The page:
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Shelburne, New Hampshire

From Wikipedia, the free encyclopedia

Shelburne, New Hampshire
Town
Location in Coös County, New Hampshire
Coordinates: 44°24′04″N 71°04′29″W / 44.40111°N 71.07472°W / 44.40111; -71.07472
CountryUnited States
StateNew Hampshire
CountyCoös
Incorporated1820
Government
 • Board of SelectmenStanley Judge, Chair
Lucy Evans, Vice Chair
Heidi Behling
Area
 • Total48.8 sq mi (126.3 km2)
 • Land47.9 sq mi (124.1 km2)
 • Water0.8 sq mi (2.2 km2)  1.73%
Elevation
715 ft (218 m)
Population
 (2020)[2]
 • Total353
 • Density7/sq mi (2.8/km2)
Time zoneUTC-5 (Eastern)
 • Summer (DST)UTC-4 (Eastern)
ZIP code
03581
Area code(s)603
FIPS code33-68980
GNIS feature ID0873720
Websitewww.townofshelburnenh.com

Shelburne is a town in Coös County, New Hampshire, United States. The population was 353 at the 2020 census.[2] It is located in the White Mountains, and part of the White Mountain National Forest is in the south. Shelburne is home to Leadmine State Forest. The Appalachian Trail crosses the town.

Shelburne is part of the Berlin, NH–VT Micropolitan Statistical Area.

History

View at Shelburne c. 1915
View at Shelburne c. 1915

First granted in 1769 by Governor John Wentworth, the town was named for William Petty Fitzmaurice, Earl of Shelburne. He was a supporter of independence for the American colonies, and at his insistence, King George III recognized the independence of the United States. The town was first settled in 1771,[3] and incorporated on December 13, 1820, when Shelburne voters chose to keep the name. It included "Shelburne Addition", that was set off and incorporated in 1836 as Gorham.[4]

On August 3, 1781, the town was attacked by a party of six Indians, who had earlier raided Bethel and Gilead, Maine. They killed one man and took another into captivity. The rest of the inhabitants fled to Hark Hill, where they spent the night before sheltering in Fryeburg.[4]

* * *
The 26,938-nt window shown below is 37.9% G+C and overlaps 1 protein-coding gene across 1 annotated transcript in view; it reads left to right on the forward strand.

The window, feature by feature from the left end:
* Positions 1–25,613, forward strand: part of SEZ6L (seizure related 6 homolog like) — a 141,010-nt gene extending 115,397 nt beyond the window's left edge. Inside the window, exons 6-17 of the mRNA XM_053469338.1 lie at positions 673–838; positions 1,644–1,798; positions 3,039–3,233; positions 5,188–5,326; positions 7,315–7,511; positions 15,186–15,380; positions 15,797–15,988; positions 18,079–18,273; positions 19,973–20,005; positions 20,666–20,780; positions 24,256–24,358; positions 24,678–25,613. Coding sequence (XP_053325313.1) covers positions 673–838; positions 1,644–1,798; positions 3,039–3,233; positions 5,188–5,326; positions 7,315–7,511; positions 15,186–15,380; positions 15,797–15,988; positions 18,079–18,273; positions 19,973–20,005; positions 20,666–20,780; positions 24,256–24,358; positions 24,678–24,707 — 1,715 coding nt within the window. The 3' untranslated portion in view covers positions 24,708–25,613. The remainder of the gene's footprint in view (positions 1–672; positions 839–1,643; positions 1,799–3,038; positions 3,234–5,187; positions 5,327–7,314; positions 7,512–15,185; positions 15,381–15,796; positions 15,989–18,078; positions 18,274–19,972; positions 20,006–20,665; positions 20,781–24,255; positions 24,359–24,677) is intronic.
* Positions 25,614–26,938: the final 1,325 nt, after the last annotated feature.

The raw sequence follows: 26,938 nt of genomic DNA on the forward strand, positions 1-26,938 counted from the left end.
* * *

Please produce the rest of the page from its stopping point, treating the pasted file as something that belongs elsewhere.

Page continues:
Shelburne provided excellent soil for farming on either side of the Androscoggin River, but not far from the stream it becomes mountainous. The Atlantic and St. Lawrence Railroad, which opened to Gorham on July 23, 1851, and later became the Grand Trunk Railway, passed through the southern part of the town. In 1859, the population was 480.[4]

Located at the northern end of the Mount Washington Valley, Shelburne has a beautiful grove of birch trees, popular with artists and photographers, dedicated to the town's soldiers who served in World War II.[5]

Geography

According to the United States Census Bureau, the town has a total area of 48.8 square miles (126.3 km2), of which 47.9 square miles (124.1 km2) are land and 0.85 square miles (2.2 km2) are water, comprising 1.73% of the town.[1] Shelburne is drained by the Androscoggin River. Part of the Mahoosuc Range is in the north, while the northern end of the Carter-Moriah Range is to the south. The highest point in Shelburne is on the town's southern boundary at 3,970 feet (1,210 m) above sea level, just a few steps north of the 4,049-foot (1,234 m) summit of Mount Moriah.

The town is crossed by U.S. Route 2.

Demographics

Historical population